RbSned wrote:Since airships have a huge surface area why not cover the outer surface with solar panels and use the power to drive the props?
His Majesty's Canadian Airship CR.3 "Alexander Mackenzie" was designed to provide transportation of large cargoes to communities north of the Arctic Circle. Roughly the same size as HMA R505 Flying Cloud, her solar panels take advantage of the "midnight sun" in the arctic summers, and avoid difficulties with diesel fuel in low temperatures. Her design is simplified into three simple shapes to simplify my math. Er, I mean, to simplify construction! yeah. This gives her a somewhat more bulbous appearance than her counterpart, but slightly more surface area for solar panels, and more volume for lift.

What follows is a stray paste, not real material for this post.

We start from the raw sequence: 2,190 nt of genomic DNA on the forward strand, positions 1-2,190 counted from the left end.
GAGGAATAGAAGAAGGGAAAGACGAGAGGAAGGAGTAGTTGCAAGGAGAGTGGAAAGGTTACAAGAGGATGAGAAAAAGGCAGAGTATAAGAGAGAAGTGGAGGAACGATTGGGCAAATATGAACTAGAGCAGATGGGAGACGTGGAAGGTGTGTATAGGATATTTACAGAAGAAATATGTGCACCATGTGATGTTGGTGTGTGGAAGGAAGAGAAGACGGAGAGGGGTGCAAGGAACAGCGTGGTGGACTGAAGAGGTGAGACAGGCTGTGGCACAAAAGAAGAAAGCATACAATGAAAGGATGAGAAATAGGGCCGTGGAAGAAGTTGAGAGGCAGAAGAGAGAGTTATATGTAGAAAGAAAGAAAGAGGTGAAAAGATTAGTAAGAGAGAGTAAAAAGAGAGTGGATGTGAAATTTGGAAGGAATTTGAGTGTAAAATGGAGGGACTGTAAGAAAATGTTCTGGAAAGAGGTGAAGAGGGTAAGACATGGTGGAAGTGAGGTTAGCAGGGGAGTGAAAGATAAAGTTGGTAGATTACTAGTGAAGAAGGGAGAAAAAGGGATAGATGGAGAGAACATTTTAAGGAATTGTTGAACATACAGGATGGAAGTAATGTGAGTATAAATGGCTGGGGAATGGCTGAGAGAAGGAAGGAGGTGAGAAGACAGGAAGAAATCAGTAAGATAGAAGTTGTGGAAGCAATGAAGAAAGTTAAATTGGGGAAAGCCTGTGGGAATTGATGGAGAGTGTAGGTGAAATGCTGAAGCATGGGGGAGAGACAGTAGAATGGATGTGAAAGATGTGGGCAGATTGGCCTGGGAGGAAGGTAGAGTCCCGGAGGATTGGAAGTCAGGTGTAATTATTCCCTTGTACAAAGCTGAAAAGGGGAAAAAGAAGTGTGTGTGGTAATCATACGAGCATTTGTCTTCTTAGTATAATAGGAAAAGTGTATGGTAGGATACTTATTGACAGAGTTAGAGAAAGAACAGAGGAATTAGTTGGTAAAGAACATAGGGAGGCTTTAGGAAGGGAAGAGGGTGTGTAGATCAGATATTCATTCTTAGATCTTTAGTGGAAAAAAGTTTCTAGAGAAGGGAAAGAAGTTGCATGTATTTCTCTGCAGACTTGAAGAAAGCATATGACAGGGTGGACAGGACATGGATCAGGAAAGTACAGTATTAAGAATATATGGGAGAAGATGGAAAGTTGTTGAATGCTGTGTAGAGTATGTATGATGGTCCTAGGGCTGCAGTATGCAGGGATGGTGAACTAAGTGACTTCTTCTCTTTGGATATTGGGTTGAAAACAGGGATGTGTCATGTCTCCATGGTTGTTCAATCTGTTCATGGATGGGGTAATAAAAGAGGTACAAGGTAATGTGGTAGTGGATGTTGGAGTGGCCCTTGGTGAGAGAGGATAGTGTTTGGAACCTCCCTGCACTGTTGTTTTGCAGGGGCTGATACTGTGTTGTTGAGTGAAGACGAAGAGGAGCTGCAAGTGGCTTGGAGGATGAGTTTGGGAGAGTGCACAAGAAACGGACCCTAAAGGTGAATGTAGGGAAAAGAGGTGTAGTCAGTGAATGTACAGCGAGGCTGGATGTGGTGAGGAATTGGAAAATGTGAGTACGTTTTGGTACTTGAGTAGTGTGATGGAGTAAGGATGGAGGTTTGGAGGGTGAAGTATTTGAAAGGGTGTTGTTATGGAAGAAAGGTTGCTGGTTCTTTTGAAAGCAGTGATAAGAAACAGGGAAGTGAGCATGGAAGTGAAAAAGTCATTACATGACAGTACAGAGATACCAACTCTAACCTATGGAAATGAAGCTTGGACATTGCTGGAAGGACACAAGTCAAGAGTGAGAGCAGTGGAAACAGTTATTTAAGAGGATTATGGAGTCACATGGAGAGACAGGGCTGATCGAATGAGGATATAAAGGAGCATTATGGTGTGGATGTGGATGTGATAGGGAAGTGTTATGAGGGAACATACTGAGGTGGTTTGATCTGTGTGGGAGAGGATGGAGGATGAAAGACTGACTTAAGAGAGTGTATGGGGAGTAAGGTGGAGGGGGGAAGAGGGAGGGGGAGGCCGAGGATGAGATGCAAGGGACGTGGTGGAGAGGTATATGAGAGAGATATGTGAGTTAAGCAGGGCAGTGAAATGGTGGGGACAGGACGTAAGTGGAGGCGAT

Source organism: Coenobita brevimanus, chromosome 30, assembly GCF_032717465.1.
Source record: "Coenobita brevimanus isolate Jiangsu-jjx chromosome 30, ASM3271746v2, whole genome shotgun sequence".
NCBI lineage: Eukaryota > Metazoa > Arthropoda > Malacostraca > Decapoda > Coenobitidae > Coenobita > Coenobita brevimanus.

Length/Diameter: 560 ft / 105 ft
hemisphere 52.5 ft rad, 2D profile of 4330 sq.ft
cylinder 317.5 ft long, 2D profile 33337 sq.ft
cone 190 ft long, 2D profile 9975 sq.ft
(let's ignore putting solar panels on the fins for now)
TOTAL 2D PROFILE: 47642 sq.ft
Commercial solar panels are producing around 12 watts per square foot, that gives us about 572 kW of power, equivalent to around 767 horsepower. Really good panels will crank out 15 W/sq.ft, for 715 kW = 958 HP. That's roughly equivalent to ONE of the Flying Cloud's three engines.
The HMCA Mackenzie, underpowered, was wrecked during a landing attempt in fierce northern winds at Yellowknife in June, 1929...